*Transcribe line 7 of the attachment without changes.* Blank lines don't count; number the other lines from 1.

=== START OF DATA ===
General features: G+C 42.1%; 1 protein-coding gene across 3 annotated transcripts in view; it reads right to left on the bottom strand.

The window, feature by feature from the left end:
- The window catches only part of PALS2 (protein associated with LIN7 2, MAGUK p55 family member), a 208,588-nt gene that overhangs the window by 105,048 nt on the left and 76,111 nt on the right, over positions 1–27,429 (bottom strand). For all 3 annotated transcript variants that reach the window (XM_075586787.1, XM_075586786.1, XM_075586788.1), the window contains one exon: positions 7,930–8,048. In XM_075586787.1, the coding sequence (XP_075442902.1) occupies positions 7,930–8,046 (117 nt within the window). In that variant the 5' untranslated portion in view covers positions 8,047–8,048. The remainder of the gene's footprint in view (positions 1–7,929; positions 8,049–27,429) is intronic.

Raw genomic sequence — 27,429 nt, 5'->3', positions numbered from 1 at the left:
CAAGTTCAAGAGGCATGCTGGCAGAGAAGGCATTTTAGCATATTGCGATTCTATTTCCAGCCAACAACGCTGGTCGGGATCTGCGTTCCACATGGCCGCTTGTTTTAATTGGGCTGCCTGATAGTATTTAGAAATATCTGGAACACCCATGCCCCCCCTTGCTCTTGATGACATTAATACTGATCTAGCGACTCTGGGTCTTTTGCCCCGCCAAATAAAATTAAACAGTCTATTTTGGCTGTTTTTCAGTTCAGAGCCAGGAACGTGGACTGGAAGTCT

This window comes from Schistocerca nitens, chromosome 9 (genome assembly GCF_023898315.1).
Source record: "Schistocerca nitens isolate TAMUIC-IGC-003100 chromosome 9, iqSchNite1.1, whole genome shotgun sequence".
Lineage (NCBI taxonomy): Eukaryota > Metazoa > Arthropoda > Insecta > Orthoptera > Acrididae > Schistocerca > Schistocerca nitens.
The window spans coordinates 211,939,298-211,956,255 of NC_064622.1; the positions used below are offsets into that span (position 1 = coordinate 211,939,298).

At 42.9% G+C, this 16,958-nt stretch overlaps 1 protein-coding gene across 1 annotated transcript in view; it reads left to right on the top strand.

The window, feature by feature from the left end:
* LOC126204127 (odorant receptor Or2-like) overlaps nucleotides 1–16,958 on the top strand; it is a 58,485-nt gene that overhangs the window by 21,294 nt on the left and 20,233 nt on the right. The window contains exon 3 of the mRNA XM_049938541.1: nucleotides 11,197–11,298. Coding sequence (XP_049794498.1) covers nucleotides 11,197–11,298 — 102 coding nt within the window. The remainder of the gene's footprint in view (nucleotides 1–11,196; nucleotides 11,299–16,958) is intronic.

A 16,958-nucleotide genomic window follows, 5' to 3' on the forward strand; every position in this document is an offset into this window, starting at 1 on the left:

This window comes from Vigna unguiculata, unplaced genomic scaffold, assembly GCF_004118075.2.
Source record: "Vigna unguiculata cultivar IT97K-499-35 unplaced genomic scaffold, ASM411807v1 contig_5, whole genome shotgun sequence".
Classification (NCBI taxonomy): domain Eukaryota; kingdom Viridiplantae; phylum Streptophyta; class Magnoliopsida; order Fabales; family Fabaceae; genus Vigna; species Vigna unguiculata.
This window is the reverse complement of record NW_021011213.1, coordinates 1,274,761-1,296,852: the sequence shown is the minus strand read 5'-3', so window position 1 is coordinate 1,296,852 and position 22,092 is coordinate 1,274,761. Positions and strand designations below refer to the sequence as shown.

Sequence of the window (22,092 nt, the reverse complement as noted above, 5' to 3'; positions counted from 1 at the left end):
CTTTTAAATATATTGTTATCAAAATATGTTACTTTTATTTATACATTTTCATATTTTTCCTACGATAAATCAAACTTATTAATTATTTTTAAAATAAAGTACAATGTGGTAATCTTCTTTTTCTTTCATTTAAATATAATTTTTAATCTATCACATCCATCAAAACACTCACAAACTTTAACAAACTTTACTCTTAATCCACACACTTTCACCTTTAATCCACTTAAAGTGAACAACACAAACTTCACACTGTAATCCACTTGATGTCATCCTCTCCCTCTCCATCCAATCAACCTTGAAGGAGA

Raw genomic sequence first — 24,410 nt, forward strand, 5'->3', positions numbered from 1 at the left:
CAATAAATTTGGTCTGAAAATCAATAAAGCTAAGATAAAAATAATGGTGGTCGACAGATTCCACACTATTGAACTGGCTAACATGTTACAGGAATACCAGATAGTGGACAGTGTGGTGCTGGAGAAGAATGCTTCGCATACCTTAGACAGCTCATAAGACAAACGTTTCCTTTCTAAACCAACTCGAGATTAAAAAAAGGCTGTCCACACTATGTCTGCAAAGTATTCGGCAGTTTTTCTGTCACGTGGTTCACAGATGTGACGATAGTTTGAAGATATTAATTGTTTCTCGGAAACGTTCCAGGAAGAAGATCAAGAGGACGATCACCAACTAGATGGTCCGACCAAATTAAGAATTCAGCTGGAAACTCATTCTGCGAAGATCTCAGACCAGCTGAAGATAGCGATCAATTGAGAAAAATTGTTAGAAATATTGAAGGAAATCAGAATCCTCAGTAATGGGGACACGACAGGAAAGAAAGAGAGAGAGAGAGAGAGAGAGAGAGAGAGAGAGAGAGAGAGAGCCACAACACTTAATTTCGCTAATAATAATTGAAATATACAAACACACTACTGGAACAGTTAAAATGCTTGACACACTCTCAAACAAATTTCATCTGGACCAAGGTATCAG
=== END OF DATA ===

Source record: "Schistocerca nitens isolate TAMUIC-IGC-003100 chromosome 9, iqSchNite1.1, whole genome shotgun sequence".